As part of your Invisible Cities submission requirements, you're being asked to produce an 'Art Of'. You'll be asked to submit an 'Art Of' document for all your forthcoming projects, so there's no time like the present in terms of getting the hang of them.
What is an Art Of? What are we expecting from you in just two week's time? Perhaps it's better to begin by stating plainly what an Art Of isn't!
- An Art Of isn't your blog made into a presentation.
- An Art Of isn't your OGR presentation re-cycled.
- An Art Of isn't to be confused with your Final Crit Presentation*
- An Art Of isn't some last minute scrapbook.
Your Art Of is a curated exposition of your pre-production, production and final piece.
1) to take charge of (a museum) or organize (an art exhibit):
2) to pull together, sift through, and select for presentation
1) a comprehensive description and explanation of an idea.
In other words, your Art Of is the 'edited highlights' of all the work you've produced in the working-up and execution of your 3 Invisible Cities paintings.
You need to create your Art Of with the uninitiated reader in mind; it needs to explain the brief (succinctly), introduce Calvino (succinctly), introduce Invisible Cities (succinctly), and introduce us to your city of choice. It needs to include a selection of your most most striking and successful thumbnails, and the quality of all images in the document need to be high and of a 'client-facing' standard - so no grubby scans, or poor reproductions or poorly cropped images etc. Likewise, your spelling, grammar, typography and layout needs to be first-class. Your Art Of should be able to take its reader from the very beginnings of the project, right through to the final pieces in a way that is logical and engaging.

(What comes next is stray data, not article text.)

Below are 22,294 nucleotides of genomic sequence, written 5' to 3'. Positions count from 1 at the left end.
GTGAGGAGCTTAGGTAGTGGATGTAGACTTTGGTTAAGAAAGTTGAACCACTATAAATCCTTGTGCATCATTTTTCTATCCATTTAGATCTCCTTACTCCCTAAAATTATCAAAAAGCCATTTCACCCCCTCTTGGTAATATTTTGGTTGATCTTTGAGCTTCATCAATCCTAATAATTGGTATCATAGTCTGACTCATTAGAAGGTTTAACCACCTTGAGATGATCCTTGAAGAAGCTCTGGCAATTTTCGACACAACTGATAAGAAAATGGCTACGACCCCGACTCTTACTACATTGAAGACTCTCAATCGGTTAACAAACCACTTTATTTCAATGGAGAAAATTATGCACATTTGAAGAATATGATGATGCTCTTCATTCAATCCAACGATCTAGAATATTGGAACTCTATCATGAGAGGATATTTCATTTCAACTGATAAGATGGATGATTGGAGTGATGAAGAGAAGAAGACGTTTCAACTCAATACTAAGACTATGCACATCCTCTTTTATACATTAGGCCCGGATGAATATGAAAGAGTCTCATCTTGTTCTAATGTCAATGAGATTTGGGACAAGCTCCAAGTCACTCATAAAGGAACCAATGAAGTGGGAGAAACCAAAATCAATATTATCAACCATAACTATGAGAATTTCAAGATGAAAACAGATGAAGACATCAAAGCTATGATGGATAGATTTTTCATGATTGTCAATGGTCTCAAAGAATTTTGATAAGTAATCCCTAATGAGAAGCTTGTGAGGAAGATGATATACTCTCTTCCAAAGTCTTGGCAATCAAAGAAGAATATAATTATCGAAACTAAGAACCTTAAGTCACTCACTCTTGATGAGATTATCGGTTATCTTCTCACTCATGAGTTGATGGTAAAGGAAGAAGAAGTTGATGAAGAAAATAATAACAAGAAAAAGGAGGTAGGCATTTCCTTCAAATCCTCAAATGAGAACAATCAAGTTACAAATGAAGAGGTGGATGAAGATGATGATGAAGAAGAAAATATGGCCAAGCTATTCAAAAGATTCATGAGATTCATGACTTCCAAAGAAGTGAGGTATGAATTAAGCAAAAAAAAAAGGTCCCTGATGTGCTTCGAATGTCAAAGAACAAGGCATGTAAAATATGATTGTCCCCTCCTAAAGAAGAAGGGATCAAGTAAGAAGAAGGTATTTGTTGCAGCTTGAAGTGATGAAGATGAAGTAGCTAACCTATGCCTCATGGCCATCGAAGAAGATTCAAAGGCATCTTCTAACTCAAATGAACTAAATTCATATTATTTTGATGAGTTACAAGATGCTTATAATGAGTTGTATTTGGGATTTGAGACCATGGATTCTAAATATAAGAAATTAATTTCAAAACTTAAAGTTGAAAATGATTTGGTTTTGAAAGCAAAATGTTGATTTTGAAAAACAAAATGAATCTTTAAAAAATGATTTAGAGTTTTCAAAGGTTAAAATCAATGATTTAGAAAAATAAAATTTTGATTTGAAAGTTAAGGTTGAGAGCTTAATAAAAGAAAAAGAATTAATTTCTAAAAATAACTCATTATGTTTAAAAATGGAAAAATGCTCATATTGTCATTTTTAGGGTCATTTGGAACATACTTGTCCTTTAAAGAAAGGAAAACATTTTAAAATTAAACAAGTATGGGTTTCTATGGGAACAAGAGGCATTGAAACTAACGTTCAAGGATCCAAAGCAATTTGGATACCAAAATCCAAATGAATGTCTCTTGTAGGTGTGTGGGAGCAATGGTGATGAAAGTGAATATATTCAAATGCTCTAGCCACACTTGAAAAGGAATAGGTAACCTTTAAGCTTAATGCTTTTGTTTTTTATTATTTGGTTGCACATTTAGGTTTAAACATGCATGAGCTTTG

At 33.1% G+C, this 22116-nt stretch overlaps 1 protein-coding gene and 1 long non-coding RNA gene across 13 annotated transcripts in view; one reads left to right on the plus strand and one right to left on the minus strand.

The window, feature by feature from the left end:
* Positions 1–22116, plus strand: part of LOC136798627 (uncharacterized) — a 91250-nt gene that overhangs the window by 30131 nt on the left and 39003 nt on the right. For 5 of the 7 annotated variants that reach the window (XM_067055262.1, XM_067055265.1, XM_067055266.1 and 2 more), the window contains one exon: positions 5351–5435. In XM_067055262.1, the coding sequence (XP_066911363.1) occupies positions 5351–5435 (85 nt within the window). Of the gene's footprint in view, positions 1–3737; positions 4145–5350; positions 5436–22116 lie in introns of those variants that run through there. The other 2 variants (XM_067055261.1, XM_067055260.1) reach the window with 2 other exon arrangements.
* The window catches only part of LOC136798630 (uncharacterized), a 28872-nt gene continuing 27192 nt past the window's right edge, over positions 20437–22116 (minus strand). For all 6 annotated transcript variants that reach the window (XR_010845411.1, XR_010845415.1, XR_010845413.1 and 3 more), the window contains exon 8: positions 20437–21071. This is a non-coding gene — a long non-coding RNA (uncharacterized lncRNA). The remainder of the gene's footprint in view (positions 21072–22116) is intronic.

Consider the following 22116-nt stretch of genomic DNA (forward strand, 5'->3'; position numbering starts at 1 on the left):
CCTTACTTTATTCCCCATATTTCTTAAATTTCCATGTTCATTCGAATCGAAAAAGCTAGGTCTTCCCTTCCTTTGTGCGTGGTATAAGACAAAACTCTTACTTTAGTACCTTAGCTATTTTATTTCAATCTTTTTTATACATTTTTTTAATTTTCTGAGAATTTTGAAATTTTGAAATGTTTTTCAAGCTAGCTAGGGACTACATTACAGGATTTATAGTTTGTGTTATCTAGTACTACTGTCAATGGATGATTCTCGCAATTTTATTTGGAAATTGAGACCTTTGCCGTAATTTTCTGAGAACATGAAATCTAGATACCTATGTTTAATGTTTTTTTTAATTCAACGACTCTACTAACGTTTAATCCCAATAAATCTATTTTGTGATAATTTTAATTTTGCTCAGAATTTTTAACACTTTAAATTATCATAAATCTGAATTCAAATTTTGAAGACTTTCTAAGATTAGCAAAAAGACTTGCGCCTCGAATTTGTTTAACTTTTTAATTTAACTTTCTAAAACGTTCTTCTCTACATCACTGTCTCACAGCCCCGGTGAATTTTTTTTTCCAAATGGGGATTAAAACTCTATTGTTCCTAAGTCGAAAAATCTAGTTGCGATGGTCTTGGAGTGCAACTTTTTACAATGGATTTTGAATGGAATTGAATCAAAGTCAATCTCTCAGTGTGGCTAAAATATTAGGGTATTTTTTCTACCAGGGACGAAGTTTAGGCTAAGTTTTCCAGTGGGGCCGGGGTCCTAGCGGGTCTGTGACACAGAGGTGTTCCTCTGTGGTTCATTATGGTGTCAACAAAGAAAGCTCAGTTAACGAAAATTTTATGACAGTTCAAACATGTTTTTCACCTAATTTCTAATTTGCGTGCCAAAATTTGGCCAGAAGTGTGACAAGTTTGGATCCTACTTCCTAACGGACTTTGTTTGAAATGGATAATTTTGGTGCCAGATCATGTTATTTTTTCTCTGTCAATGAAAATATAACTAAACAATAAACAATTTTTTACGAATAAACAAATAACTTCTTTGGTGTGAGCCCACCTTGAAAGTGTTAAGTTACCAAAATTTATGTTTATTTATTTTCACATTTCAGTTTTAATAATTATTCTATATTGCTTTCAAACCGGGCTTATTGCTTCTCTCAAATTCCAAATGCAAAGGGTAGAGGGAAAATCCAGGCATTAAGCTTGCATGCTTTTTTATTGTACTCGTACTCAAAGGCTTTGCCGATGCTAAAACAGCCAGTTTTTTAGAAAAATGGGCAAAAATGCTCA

Your final paintings should occupy a page each, so we can really look at them. You should consider including close-ups of details of your final paintings - so that the reader may take a closer look at your worlds and at your techniques in creating them.
You should include 'behind-the-scenes' type sequences, in which the reader is shown how you created your final images, so break-downs of compositions and explanations of work-flow. Your Art Of might be annotated - i.e. you write short descriptions against the various stages. Be warned - the more you type, the more you have to spell-check and design graphically. If you write something about your work, you need to think about what you're writing and you need to spell-check and grammar-check accordingly. Your 'Art Of' is not a diary and should never be negative.
Your 'Art Of' should be designed in agreement with your content. Think about how the 'mood' of your chosen city might be incorporated into the overall design of your Art Of - it's layout and colour palette. NO GENERIC POWERPOINT TEMPLATES ARE TO BE USED. You are expected to design the cover of your Art Of and everything else. Be wary of using overly complicated backgrounds which might distract from the work. Avoid 'shitty typefaces' and think about the way in which you're laying-out your work on each page: no random gapping between multiple images; when in doubt ensure the spaces between your image layouts are the same.
Think very carefully about your Art Of and the impression it makes; it is a professional catalogue seeking to present your work on this project in the very best light.
You should be thinking about your Art Of as of right now.
By way of inspiration and guidance, enjoy this selection of Art Ofs from various student projects from various levels of the degree. Study them wisely in terms of their design, layouts and exposition of workflow.
* Details re. presenting at the Final Crit will be announced on the blog soon - watch this space.
Julien Van Wallendael
Samantha Niemczyk & Peta-Gaye Brown
Richard Vosper-Carey & Sam Hayes